Florida’s GOP war on (minority and Democratic) voters has two parts. First, there is the well-publicized effort to throw tens of thousands of legitimate voters off the rolls in ostensible pursuit of what may be only a handful of noncitizen voters at most.
The second, less-well-known effort, is a new set of Florida state rules that make it very difficult to register new voters, and create severe penalties for anyone who doesn’t precisely comply with them. These rules are so onerous that many groups that formerly routinely ran voter registration drives, like the League of Women Voters, stopped doing it because they found the new rules were impossible to comply with.
Now, thanks to a lawsuit by the League of Women Voters of Florida, Florida Public Interest Research Group Education Fund, and Rock the Vote, a federal judge in Tallahassee, no hotbed of liberalism, has issued a preliminary injunction halting enforcement of key parts of the voter-registration-suppression scheme:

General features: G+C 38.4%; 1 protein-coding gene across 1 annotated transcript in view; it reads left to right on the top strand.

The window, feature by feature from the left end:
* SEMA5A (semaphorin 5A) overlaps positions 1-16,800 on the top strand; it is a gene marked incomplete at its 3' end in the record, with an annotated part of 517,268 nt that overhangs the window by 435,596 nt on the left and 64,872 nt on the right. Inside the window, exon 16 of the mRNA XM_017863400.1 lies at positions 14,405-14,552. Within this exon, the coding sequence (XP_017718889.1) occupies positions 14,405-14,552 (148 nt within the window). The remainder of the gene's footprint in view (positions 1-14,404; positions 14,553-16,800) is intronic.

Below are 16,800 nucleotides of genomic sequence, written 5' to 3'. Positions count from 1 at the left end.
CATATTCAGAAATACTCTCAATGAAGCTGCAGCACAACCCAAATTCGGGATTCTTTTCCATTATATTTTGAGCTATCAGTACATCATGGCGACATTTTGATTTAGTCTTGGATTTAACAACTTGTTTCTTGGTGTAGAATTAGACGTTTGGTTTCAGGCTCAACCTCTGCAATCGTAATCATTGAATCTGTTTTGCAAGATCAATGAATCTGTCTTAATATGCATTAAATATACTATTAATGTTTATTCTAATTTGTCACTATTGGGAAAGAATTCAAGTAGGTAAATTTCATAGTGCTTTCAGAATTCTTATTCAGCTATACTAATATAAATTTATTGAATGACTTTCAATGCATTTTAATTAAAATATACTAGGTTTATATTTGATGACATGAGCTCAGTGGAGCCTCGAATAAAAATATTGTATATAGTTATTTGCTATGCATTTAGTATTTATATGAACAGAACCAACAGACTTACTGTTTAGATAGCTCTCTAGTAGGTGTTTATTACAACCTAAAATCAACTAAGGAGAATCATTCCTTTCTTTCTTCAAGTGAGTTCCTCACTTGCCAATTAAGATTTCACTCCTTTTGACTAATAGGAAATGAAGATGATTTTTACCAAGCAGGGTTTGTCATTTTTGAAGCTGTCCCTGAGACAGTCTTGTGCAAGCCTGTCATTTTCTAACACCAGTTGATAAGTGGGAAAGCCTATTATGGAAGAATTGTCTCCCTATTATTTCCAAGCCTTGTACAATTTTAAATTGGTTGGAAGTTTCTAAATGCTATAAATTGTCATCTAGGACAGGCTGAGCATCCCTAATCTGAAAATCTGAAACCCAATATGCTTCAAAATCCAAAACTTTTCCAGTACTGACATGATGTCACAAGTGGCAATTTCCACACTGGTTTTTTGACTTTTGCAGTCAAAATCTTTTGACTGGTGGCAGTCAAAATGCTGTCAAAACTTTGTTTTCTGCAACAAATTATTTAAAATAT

The statute and rule impose a harsh and impractical 48-hour deadline for an organization to deliver applications to a voter registration office and effectively prohibit an organization from mailing applications in. And the statute and rule impose burdensome record-keeping and reporting requirements that serve little if any purpose, thus rendering them unconstitutional even to the extent they do not violate the [National Voting Rights Act].
This is good news, and on a quick read I found the opinion very persuasive, so I have high hopes that it would survive an appeal (although voting law is not my area, so I welcome other views).